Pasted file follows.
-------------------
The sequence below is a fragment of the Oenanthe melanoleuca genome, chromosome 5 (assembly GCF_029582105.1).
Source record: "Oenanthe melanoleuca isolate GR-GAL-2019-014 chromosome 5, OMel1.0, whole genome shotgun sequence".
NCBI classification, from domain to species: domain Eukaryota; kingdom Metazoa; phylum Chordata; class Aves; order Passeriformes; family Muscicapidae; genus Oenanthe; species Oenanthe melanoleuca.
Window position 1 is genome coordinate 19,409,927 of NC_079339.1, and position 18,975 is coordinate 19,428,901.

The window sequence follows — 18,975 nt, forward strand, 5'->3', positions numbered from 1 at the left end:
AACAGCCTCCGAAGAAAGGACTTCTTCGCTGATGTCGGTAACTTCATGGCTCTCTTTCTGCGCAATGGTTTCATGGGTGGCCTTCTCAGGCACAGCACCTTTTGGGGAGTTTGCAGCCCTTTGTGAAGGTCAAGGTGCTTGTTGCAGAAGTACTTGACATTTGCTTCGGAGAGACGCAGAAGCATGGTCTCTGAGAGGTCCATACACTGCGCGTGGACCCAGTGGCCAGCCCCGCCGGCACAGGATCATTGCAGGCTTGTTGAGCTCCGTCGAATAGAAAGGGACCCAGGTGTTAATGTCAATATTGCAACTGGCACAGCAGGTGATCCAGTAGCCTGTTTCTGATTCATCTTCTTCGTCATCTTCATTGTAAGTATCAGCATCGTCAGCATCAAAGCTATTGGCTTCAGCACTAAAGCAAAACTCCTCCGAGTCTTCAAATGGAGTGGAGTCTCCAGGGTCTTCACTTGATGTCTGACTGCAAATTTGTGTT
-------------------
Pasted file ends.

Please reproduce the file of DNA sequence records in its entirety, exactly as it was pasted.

The sequence below is a fragment of the Oenanthe melanoleuca genome, chromosome 5 (assembly GCF_029582105.1).
Source record: "Oenanthe melanoleuca isolate GR-GAL-2019-014 chromosome 5, OMel1.0, whole genome shotgun sequence".
NCBI classification, from domain to species: domain Eukaryota; kingdom Metazoa; phylum Chordata; class Aves; order Passeriformes; family Muscicapidae; genus Oenanthe; species Oenanthe melanoleuca.
Window position 1 is genome coordinate 19,409,927 of NC_079339.1, and position 18,975 is coordinate 19,428,901.

The window sequence follows — 18,975 nt, forward strand, 5'->3', positions numbered from 1 at the left end:
AACAGCCTCCGAAGAAAGGACTTCTTCGCTGATGTCGGTAACTTCATGGCTCTCTTTCTGCGCAATGGTTTCATGGGTGGCCTTCTCAGGCACAGCACCTTTTGGGGAGTTTGCAGCCCTTTGTGAAGGTCAAGGTGCTTGTTGCAGAAGTACTTGACATTTGCTTCGGAGAGACGCAGAAGCATGGTCTCTGAGAGGTCCATACACTGCGCGTGGACCCAGTGGCCAGCCCCGCCGGCACAGGATCATTGCAGGCTTGTTGAGCTCCGTCGAATAGAAAGGGACCCAGGTGTTAATGTCAATATTGCAACTGGCACAGCAGGTGATCCAGTAGCCTGTTTCTGATTCATCTTCTTCGTCATCTTCATTGTAAGTATCAGCATCGTCAGCATCAAAGCTATTGGCTTCAGCACTAAAGCAAAACTCCTCCGAGTCTTCAAATGGAGTGGAGTCTCCAGGGTCTTCACTTGATGTCTGACTGCAAATTTGTGTT